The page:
Medicare Failed to Investigate Suspicious Infection Cases from 96 Hospitals
According to a report by the U.S. Department of Health and Human Services inspector general’s office, 96 hospitals reported suspect data on dangerous infections to Medicare officials in 2013 and 2014, but the agency conducted no follow-up. The inspector general says Medicare should have completed an in-depth investigation of the hospitals that submitted those reports. The report recommended that Medicare “make better use of analytics to ensure the integrity of hospital-reported quality data.” The report was conducted following concerns that hospitals are "gaming" systems that allow them to receive a bonus or penalty based on reporting patient infection rates.

From the article of the same title
Kaiser Health News (05/09/17) Jewett, Christina
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Senate Confirms Scott Gottlieb to Lead FDA
The U.S. Senate voted 57-42 to confirm Scott Gottlieb as commissioner of the U.S. Food and Drug Administration (FDA). Gottlieb previously served as deputy FDA commissioner under the George W. Bush administration. He has also served as an industry consultant, spoken at healthcare and investor conferences and written extensively about FDA. Gottlieb is known to favor free-market strategies as means to reduce drug costs. He is also skeptical of allowing Americans to import brand-name drugs from other countries, where they are often cheaper. Industry insiders believe Gottlieb will support a more lenient approach to drug testing and clinical trials.

From the article of the same title
Wall Street Journal (05/09/17) Walker, Joseph; Burton, Thomas
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Health Insurers' Proposed 2018 Rate Hikes Are Early 'Warning Signs'
Health insurers are requesting that state regulators sanction huge rate hikes for 2018 individual policies, partly because they as yet do not know if the Trump administration intends to help or hurt the Affordable Care Act's (ACA) health insurance exchanges. Insurers in Connecticut, Maryland, and Virginia, which have published requested rates, say their increases, which top 50 percent in some cases, may rise further if the federal government fails to assuage their concerns over ACA repeal-and-replace efforts by funding cost-sharing reduction subsidies and enforcing the mandate requiring most people to enroll in coverage. In addition, insurers expressed worry that the pool of individual plan members is growing sicker because fewer healthy members are enrolling. "There are warning signs here," says health consultant Joel Ario. "We still need some market stabilization. We are still not out of the woods."

From the article of the same title
Modern Healthcare (05/10/17) Livingston, Shelby
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Medicine, Drugs and Devices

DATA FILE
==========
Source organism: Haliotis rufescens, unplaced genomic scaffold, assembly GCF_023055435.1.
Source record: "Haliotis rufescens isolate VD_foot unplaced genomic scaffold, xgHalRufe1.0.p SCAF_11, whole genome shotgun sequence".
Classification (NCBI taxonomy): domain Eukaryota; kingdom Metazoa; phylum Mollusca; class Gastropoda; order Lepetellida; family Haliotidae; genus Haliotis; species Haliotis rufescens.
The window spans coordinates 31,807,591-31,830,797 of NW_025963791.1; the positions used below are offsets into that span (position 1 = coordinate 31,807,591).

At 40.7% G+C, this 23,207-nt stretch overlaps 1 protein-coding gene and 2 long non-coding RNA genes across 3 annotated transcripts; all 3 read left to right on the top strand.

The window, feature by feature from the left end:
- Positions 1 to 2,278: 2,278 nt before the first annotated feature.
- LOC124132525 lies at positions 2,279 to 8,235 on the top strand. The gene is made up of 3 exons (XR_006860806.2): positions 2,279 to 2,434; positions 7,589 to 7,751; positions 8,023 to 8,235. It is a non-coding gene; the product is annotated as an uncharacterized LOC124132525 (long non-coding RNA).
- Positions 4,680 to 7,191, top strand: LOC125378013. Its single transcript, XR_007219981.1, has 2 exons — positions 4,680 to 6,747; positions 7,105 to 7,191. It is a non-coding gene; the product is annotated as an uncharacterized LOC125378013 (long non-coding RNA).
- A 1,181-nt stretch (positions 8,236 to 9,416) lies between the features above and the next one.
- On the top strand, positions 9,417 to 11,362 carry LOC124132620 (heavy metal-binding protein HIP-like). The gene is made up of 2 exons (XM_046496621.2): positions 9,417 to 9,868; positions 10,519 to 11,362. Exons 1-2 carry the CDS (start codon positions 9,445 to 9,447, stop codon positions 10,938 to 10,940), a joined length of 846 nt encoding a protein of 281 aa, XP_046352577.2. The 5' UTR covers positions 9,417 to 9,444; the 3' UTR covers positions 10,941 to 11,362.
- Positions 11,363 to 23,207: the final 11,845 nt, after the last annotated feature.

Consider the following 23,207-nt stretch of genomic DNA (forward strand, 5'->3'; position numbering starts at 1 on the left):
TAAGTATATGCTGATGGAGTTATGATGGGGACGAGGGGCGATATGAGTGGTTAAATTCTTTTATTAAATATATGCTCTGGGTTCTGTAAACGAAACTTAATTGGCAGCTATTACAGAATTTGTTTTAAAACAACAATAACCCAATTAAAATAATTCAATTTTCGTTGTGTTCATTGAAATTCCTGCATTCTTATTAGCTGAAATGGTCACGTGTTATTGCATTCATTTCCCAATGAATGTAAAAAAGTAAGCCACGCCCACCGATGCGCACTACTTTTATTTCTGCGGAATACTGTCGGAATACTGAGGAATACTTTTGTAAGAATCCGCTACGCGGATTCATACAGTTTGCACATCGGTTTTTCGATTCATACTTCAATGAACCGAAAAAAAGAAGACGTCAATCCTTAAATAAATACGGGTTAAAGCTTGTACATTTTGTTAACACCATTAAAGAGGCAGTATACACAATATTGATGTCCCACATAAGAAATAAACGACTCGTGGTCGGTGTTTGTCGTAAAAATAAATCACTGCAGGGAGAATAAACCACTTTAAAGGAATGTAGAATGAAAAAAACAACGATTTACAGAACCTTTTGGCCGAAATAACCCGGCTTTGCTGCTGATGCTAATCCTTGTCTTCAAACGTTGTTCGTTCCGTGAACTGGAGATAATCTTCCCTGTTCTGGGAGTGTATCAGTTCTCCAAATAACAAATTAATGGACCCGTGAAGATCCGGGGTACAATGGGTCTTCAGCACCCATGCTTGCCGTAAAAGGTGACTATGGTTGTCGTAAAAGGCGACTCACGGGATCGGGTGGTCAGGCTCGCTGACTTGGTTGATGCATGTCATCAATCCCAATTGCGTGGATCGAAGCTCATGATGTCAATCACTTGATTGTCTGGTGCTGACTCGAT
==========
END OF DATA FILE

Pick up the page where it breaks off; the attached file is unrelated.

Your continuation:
Bill Would Raise Bar for Some Orphan Drugs to Get Exclusivity
The Senate Committee on Health, Education, Labor and Pensions has introduced a bill that would require a company seeking "orphan drug" exclusivity for a medicine that treats a rare condition to show that the product is better than any older drug that treats the same condition. The proposal is part of the U.S. Food and Drug Administration Reauthorization Act of 2017.

From the article of the same title
Reuters (05/09/17) Pierson, Brendan
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Common Painkillers Linked to Increased Risk of Heart Attack, Study Says
Researchers have found that taking even over-the-counter doses of common painkillers can increase one's risk of heart attack. The likelihood of having a heart attack was calculated to increase by an average of 20 percent to 50 percent versus someone not ingesting nonsteroidal anti-inflammatory drugs (or NSAIDs). NSAIDs include everything from ibuprofen to naproxen to celecoxib, all of which are available over the counter and by prescription for higher doses to relieve pain. According to the researchers, the level of risk increased as early as one week into the use of any drug in this category and at any dose. Meanwhile, the risk associated with taking higher doses was greatest within the first month.

From the article of the same title
CNN (05/10/17) Senthilingam, Meera
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Study Finds a Third of FDA-Approved Drugs Subject to Later Safety Issues
A study by researchers from Yale University has discovered that a third of all drugs approved for sale in the United States over a 10-year period were subject to postapproval "safety events." Out of 222 new drugs approved by the U.S. Food and Drug Administration between 2001 and 2010, 71 were the subject of later advisories. Further, the rate of these new safety issues after approval by regulators was twice as high among drugs that were granted accelerated approvals. The scientists noted "even with the most careful regulatory review and sensitive postmarket surveillance mechanisms, it may be impossible to detect other less-common events until several years after approval."

From the article of the same title
Wall Street Journal (05/09/17) Burton, Thomas
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This Week @ ACFAS
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Mark A. Birmingham, DPM, FACFAS

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Gregory P. Still, DPM, FACFAS

Jakob C. Thorud, DPM, MS, AACFAS

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This Week @ ACFAS is a weekly executive summary of noteworthy articles distributed to ACFAS members. Portions of This Week are derived from a wide variety of news sources. Unless specifically stated otherwise, the content does not necessarily reflect the views of ACFAS and does not imply endorsement of any view, product or service by ACFAS.